The US dollar regained a bit of ground against its peers despite mixed reports from the US. Housing figures were generally better than expected but the Richmond manufacturing index dipped while CB consumer confidence also turned lower. Traders are now turning their focus to Trump’s upcoming tax reform announcement and this might cause volatility for the dollar as there are no other major catalysts on deck.


The euro resumed its climb as more polls indicated a widening lead for Macron versus Le Pen, thereby reducing odds of a Frexit. Medium-tier data from the euro zone also turned out mostly stronger than expected while a report from Reuters suggested that the ECB might remove references to downside risks in their upcoming policy statement. There are no major reports due from the euro zone today.


The pound also squeezed out some gains against most of its rivals, despite a larger than expected public deficit. The net borrowing figure came in at 4.4 billion GBP, higher than the projected reading at 2.1 billion GBP. There are no reports lined up from the UK economy for today.


The franc had a mixed performance as the lack of data from Switzerland left it reacting mostly to currency-specific events. Swiss UBS consumption indicator and Credit Suisse economic expectations data are up for release next.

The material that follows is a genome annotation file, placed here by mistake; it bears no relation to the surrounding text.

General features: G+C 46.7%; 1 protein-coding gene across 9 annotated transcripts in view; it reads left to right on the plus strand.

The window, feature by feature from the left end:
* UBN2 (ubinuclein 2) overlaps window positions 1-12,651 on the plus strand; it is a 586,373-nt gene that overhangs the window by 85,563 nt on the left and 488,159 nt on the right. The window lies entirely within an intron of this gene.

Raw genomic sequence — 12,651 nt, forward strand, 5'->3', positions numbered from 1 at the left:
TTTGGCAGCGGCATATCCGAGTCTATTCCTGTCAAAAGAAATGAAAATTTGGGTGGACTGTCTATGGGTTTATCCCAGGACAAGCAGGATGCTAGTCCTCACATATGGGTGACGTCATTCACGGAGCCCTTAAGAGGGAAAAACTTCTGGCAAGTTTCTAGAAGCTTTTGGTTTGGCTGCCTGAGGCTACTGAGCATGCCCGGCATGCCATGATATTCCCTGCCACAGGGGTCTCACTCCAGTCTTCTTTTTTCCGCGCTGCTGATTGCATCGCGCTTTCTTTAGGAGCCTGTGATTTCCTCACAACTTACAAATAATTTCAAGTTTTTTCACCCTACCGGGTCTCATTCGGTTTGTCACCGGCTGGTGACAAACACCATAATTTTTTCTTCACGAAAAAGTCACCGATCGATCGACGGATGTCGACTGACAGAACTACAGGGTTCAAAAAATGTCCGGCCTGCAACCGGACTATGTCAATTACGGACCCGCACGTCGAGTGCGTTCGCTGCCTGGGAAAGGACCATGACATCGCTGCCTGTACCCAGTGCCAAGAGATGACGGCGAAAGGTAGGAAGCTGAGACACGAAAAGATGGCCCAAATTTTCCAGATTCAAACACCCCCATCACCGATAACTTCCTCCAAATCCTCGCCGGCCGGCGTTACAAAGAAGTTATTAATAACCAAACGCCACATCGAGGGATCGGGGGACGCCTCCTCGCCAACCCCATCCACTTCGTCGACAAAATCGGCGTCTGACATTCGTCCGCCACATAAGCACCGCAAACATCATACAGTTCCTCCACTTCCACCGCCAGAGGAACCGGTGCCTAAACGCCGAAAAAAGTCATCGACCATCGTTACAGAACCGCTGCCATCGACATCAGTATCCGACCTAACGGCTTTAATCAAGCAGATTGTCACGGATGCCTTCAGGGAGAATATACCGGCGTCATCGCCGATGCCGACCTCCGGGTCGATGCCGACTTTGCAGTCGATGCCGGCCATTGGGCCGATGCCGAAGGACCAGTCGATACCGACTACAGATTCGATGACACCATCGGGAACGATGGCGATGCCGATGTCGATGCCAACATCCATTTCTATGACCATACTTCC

The yen lost a lot of ground to its peers as risk appetite returned and weekend gaps were left unfilled. Japan is set to print its all industries activity index next and might show a 0.8% uptick, higher than the earlier 0.1% increase, but traders are likely to put more focus on market sentiment and bond yields with the Trump tax announcement coming up.

Commodity Currencies (AUD, NZD, CAD)

The comdolls had a mixed performance as they weakened to the dollar and European currencies but advanced to the yen. Trump talked tough on the Canadian lumber and dairy industry, weighing on the Loonie despite the pickup in crude oil. Australia’s quarterly CPI is due next and a 0.6% uptick is eyed while Canada is scheduled to print its retail sales figures next.

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